Today’s Question: I read on a blog post that they thought 150 ppi is enough to print. Wouldn’t a resolution of at least 300+ produce a better image? Or is the print quality and ppi based solely on the size of the final output of the image – can a smaller print be printed at a lower ppi without sacrificing print quality?
Tim’s Quick Answer: If we use the pixel per inch (ppi) resolution as a form of “shorthand” for describing how much information is in a photo compared to the final print size, then we can use that ppi figure to talk about potential output size. To that end, I would consider 150 ppi to be too low a resolution value for most photographic prints. I consider values of around 200 to 250 ppi to be a good threshold for ideal output, and higher values are generally better. However, in most cases there is no need to go beyond about 360 to 400 ppi for output resolution.
More Detail: Part of the reason I think the general topic of resolution causes so much confusion for photographers is that we use so many different ways of explaining the same basic concepts. In addition, we often mean two different things when we use the term “resolution”.
Resolution can refer to both the total quantity of information as well as the density of information. When printing a photo, both of these concepts intersect.
To produce a print of a given size at optimal quality, you need a specific amount of information. If you’ll excuse analogy, imagine a photo inkjet print of being comprised of individual pixels on the printed page, something along the lines of tiny grains of colored sand you might otherwise glue to the paper to produce an image. It should be noted that photo inkjet printers use ink droplets of variable sizes, so this analogy doesn’t quite fit the reality of the situation. But hopefully it is a helpful analogy in any event.
Based on this analogy, we could say that a photographic print of a given size requires a specific number of grains of colored sand. While there are some added elements of complexity involved with a photo inkjet print, you can think of a print at a given size as requiring a specific amount of information. For a typical photo inkjet printer, that might require 360 pixels per inch. In other words, for a print at 8-inches by 10-inches, you would need an image that is 2,880 pixels by 3,600 pixels.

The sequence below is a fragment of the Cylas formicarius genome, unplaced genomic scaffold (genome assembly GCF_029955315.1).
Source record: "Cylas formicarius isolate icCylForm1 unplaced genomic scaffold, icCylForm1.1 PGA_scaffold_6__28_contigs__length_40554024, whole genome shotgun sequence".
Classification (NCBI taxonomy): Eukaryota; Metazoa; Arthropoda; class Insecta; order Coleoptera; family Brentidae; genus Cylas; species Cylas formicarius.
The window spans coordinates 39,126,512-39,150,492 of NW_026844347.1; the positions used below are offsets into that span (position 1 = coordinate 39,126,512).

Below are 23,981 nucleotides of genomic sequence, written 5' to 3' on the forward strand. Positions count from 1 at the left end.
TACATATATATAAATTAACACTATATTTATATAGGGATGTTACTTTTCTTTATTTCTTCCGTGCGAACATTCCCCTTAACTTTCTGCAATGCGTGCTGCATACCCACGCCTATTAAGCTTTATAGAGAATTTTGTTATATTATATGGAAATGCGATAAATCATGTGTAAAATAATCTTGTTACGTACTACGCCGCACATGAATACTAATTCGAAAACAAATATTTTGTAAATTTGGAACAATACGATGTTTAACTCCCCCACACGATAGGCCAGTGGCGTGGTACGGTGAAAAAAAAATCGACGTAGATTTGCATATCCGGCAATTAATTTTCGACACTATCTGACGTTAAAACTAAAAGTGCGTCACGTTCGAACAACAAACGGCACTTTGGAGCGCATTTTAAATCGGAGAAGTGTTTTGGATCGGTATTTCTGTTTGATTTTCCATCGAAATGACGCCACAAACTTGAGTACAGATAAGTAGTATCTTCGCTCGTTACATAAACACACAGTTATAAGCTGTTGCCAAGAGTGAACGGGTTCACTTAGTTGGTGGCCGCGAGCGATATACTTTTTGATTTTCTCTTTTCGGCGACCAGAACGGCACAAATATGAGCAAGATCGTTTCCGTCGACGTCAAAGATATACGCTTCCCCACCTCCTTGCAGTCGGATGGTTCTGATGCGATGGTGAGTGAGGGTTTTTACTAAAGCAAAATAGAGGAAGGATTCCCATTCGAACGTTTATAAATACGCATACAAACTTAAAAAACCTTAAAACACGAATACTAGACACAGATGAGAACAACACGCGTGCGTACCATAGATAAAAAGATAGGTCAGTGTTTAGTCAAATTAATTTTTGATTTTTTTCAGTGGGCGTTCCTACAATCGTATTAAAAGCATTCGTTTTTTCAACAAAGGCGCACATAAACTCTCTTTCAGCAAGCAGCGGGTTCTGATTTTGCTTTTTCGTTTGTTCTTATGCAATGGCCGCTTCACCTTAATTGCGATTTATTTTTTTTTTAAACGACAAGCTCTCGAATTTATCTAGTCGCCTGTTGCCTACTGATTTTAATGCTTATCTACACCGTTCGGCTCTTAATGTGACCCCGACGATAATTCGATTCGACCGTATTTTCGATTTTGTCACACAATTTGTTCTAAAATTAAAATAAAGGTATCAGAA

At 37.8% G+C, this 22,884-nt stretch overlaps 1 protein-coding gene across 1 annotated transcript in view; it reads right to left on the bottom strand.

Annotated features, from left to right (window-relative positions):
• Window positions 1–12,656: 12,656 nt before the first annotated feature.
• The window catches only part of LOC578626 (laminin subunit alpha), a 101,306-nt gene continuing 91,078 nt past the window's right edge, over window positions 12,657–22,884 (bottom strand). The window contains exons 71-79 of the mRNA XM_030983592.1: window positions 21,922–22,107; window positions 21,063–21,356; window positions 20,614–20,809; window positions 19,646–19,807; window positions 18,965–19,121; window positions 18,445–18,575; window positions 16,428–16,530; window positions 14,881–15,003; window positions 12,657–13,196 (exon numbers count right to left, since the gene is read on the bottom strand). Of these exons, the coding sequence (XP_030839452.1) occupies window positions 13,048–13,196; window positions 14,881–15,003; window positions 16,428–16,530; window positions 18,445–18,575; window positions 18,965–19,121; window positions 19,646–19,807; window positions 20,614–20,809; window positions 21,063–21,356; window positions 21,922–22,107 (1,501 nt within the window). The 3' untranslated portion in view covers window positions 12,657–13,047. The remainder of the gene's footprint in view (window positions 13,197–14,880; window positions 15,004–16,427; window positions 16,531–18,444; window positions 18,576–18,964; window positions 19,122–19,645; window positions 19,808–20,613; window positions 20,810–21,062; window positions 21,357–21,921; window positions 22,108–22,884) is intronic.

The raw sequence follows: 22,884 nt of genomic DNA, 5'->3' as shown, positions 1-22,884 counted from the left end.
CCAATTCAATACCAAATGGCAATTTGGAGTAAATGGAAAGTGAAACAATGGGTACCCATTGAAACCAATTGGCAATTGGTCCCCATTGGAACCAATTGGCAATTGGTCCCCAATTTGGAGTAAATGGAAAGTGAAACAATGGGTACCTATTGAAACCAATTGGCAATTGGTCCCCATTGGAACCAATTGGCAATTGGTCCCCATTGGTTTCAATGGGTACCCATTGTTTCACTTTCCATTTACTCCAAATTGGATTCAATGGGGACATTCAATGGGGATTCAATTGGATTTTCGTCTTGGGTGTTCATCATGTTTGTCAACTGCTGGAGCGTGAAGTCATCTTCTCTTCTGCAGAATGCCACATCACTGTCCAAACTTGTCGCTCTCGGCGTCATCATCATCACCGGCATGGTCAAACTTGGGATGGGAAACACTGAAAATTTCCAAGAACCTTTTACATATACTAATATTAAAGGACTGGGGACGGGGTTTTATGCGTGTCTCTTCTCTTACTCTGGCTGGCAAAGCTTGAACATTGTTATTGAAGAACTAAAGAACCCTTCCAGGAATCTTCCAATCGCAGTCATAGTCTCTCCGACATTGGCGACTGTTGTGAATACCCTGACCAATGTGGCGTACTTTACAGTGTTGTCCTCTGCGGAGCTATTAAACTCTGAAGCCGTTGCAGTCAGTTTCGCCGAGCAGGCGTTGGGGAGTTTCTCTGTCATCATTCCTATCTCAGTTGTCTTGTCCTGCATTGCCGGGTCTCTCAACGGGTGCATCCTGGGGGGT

If you have less information than this, the printer (or the software being used to send the photo to the printer) will need to add information to the image. There is complex software at work behind the scenes to accomplish this task, but the bottom line is that if a photo doesn’t contain enough information to print at a given size, that information needs to be added in some way. Similarly, if a photo contains more information than is needed to produce a print at a given size, the “extra” information will be discarded.
Once you understand that a print at a given size requires (in a general way, at least) a given amount of information, you can choose to describe that information in a variety of ways. One way is to describe the amount of information in the image based on a pixel per inch (ppi) value.
For example, if your image was only 1,440 pixels by 1,800 pixels, you have much less information than you really need to produce the 8×10 print referenced above. If you do the math here, you’ll discover that instead of an image that represents 360 pixels per inch for the intended output size, you only have 180 pixels per inch.
The extent to which you can “get away with” having less information in your photo than is required to print depends on a variety of factors. That includes the degree to which your image is coming up short in terms of the amount of information (the number of pixels), the type of paper you’re printing to, the distance from which the final print will be viewed, the quality of the image you’re starting from, and other factors.
The bottom line is that your results may vary based on a variety of factors. However, in general I aim for having enough information in my image that I will at most need to enlarge by double the width and height (four times the total surface area). You can often produce even larger output, but the more you push the limits, the more likely you’ll be dissatisfied with the quality of the final print.